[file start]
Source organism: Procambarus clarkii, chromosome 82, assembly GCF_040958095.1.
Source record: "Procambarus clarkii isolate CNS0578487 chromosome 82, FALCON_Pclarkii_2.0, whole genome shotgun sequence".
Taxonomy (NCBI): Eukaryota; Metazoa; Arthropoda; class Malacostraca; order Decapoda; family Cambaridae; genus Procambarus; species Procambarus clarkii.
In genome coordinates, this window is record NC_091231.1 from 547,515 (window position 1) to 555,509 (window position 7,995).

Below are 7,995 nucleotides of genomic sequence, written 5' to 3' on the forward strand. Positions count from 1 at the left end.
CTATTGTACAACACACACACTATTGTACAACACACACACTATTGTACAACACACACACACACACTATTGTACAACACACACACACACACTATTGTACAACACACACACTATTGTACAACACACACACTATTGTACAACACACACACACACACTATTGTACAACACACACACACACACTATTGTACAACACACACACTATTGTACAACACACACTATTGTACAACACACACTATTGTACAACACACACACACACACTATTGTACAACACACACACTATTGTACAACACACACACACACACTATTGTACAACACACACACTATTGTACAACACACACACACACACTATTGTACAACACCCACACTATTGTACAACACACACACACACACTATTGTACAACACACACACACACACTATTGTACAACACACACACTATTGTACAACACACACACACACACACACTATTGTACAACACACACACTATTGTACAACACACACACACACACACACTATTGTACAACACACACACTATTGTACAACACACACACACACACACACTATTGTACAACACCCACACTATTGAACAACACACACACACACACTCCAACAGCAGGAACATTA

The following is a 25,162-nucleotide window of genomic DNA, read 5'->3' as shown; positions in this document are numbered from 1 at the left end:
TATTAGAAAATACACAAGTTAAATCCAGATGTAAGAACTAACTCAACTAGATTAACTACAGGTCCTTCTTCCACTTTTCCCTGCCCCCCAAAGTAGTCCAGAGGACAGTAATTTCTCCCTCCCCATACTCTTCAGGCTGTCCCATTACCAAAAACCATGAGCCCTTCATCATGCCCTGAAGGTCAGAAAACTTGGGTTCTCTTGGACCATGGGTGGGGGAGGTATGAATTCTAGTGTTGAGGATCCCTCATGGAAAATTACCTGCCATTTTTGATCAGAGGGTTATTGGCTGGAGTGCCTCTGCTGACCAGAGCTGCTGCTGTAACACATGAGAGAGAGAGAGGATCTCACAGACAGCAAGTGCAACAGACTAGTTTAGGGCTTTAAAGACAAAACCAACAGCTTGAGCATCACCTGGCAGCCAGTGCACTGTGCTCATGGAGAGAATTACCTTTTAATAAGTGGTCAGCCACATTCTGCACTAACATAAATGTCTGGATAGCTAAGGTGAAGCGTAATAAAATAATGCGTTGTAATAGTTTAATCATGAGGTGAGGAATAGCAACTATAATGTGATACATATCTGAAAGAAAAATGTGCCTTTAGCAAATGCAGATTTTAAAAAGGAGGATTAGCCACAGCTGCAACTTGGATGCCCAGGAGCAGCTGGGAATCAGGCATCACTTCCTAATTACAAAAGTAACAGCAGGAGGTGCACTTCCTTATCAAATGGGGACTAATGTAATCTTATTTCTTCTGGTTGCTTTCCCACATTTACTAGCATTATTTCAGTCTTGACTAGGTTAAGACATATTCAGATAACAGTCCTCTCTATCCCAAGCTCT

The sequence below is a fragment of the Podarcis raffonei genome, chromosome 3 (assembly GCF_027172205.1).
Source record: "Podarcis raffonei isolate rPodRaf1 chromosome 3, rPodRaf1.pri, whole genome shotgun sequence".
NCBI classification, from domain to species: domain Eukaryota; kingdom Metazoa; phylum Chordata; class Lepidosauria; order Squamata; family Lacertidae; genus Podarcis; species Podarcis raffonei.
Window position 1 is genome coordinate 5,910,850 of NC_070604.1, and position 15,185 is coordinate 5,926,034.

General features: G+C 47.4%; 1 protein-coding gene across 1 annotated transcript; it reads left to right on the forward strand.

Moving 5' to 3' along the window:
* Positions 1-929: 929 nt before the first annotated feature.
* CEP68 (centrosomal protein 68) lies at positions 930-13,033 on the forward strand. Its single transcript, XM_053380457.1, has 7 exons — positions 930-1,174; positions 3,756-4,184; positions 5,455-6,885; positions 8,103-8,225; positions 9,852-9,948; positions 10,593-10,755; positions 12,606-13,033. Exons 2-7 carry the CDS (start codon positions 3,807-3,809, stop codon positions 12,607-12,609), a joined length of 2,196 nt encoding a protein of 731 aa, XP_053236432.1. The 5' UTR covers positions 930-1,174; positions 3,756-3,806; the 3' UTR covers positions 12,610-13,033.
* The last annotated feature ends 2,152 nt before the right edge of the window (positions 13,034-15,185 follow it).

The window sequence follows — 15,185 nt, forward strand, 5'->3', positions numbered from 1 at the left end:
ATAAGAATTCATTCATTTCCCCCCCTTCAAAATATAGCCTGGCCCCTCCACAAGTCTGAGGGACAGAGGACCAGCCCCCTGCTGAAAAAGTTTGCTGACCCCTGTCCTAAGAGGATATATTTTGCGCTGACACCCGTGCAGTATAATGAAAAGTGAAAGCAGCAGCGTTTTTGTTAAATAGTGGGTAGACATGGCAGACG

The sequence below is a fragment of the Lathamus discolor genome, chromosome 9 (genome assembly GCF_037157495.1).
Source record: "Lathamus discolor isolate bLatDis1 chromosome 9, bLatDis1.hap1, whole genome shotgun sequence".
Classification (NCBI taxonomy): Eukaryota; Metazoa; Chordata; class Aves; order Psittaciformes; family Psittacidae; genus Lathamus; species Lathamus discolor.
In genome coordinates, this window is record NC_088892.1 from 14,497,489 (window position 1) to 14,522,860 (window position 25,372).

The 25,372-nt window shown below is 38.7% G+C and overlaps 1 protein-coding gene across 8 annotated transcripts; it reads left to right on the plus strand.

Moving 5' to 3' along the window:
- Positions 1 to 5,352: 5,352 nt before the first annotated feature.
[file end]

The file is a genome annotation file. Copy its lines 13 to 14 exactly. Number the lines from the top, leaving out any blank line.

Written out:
General features: G+C 47.4%; 1 protein-coding gene across 1 annotated transcript; it reads left to right on the forward strand.

Moving 5' to 3' along the window: